Dripping wisdom

Published: September 13, 2015
Jaswal with actors Sabeeka Imam and Zhalay Sarhadi at a promotional event for Jalaibee. PHOTOS: PUBLICITY

Jaswal with actors Sabeeka Imam and Zhalay Sarhadi at a promotional event for Jalaibee. PHOTOS: PUBLICITY

ISLAMABAD: With its star-studded cast and glamorous sets, the 2014 crime-caper Jalaibee had audiences eagerly waiting to devour it prior to its release. But as it hit the screens last year, it opened to mixed reviews. While Ali Safina and Zhalay Sarhadi’s performances were lauded, the film received a lukewarm response at the local box office. As filmmaker Yasir Jaswal looks back at his debut movie, he shares the lessons he learnt from the film and how he has been busy working on his upcoming venture.

Jaswal feels today’s audiences have evolved in how they look for a tight script and solid entertainment. “These are not the audiences that watched the gandasa movies. This is a new lot altogether,” Jaswal said. Brimming with optimism, Jaswal shared that he loves criticism because it allows him to see his work from the audiences’ perspective.

Read: ‘TV critical in lending impetus to film industry’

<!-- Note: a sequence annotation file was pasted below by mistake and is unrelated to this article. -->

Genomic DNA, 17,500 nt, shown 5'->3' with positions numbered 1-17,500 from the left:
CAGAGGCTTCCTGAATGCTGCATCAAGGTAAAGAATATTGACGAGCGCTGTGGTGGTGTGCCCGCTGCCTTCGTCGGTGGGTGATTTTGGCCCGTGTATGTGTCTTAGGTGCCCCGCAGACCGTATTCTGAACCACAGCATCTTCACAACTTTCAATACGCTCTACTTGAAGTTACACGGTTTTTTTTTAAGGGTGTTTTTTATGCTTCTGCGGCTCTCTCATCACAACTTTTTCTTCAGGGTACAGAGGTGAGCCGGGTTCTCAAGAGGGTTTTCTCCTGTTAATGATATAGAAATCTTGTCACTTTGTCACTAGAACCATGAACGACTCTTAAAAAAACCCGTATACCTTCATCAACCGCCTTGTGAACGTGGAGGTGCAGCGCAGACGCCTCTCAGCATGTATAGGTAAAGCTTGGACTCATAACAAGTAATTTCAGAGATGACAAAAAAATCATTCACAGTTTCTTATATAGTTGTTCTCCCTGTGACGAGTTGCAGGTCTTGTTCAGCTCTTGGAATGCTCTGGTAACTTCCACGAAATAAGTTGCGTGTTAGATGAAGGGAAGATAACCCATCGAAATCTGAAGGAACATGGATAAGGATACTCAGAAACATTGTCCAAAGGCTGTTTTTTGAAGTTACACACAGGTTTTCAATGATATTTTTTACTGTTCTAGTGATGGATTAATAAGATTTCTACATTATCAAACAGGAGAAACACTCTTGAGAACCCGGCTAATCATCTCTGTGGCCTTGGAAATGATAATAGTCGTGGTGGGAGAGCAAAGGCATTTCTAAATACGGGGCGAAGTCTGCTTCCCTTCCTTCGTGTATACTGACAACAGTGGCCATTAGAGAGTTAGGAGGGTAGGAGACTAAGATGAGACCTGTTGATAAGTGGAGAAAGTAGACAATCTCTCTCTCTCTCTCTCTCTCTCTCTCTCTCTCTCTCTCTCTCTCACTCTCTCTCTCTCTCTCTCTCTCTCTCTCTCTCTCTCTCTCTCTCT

Acknowledging that Jalaibee’s script, which he wrote himself, wasn’t crisp enough, he said it was still a good attempt for a first shot at filmmaking. “Our journey is one of constant learning. We learn on the way and try to make sure we don’t make the same mistakes again. If we won’t make mistakes, we won’t ever learn,” noted Jaswal.

Jalaibee, starring Danish Taimoor, Ali Safina, Wiqar Ali Khan, Sabeeka Iman and Zhalay Sarhadi, was woven around two friends Billu and Bugga, who get entangled in a debt with a local mafia. As they try to pay off the debt, their lives get interwoven with those of other characters in the film.

Even after getting disappointing feedback from Jalaibee, he doesn’t regret anything about the film. “I learnt that nothing is impossible. Our industry may be small and we may not have the budget to compete with international films, but there’s nothing that we can’t achieve. There’s still a long way to go for us,” he added.

He hopes that people won’t raise such complaints about his upcoming film, for which he’s working with his friend Sarmad Mirza. He doesn’t wish to disclose anything about the movie’s storyline just yet. With his fingers crossed, Jaswal sees Islamabad as a promising city for shooting films, especially with Reham Khan’s film Janaan releasing soon.

“I’ll not give up until Islamabad becomes a serious filming arena,” asserted Jaswal, predicting a bright future for the country’s capital. Having big hopes for the already flourishing Pakistani film industry, he’s determined to work towards bigger and better projects in the future.

Published in The Express Tribune, September 14th,  2015.

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